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U.S. farmers grow world's first ethanol producing GM corn used to fill gas tanks

By Daily Mail Reporter on August 16, 2011
© Daily Mail

U.S. farmers are the first to grow genetically modified corn capable of producing ethanol used to fill vehicle gas tanks.

The corn, which is grown in Kansas under the brand name 'Enogen', contains an added gene that makes the plants produce amylase - an enzyme that aids the breakdown of starch into ethanol.

The development has drawn widespread criticism from food groups and aid organisations who say the new crop will divert resources away from already stretched world-wide corn supplies, leading to spikes in the cost of grain.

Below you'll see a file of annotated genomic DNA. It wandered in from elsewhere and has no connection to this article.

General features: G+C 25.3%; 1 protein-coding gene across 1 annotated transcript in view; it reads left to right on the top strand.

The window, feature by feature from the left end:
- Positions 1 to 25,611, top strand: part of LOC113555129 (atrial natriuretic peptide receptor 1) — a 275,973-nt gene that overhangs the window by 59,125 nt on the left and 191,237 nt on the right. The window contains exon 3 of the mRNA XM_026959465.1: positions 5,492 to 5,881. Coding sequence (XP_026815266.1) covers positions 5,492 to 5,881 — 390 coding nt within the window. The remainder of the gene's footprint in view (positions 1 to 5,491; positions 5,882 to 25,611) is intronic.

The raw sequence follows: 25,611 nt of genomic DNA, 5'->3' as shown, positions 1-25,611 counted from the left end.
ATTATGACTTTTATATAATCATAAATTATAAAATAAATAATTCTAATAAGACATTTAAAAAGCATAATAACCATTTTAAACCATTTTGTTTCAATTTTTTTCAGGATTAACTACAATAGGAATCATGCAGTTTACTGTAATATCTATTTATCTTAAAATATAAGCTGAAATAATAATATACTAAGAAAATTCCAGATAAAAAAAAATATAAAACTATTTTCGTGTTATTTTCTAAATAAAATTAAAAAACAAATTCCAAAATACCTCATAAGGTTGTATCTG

The pilot scheme covers 5000 acres and planting follows the modified crop's approval by the US Department of Agriculture last February.

But while makers Syngenta say Enogen will require less processing for farmers, campaigners say the new plant threatens to jack up the price of food around the world.

Speaking to the Guardian, Todd Post of aid organisation Bread for the World said: 'The temptation to look at food as another form of fuel to use for the energy crisis will exacerbate the food crisis.'

The comment follows data released by international bodies suggesting the use of crop land to produce biofuels has already led to a significant rise in the price of grain.

Food companies have also warned of potential cross contamination with other, non genetically modified crops.

Enogen is currently banned from being imported to The European Union, South Korea, and South Africa.

After Kansas, Syngenta will plant crops in Nebraska, Iowa, South Dakota, and southwest Minnesota.

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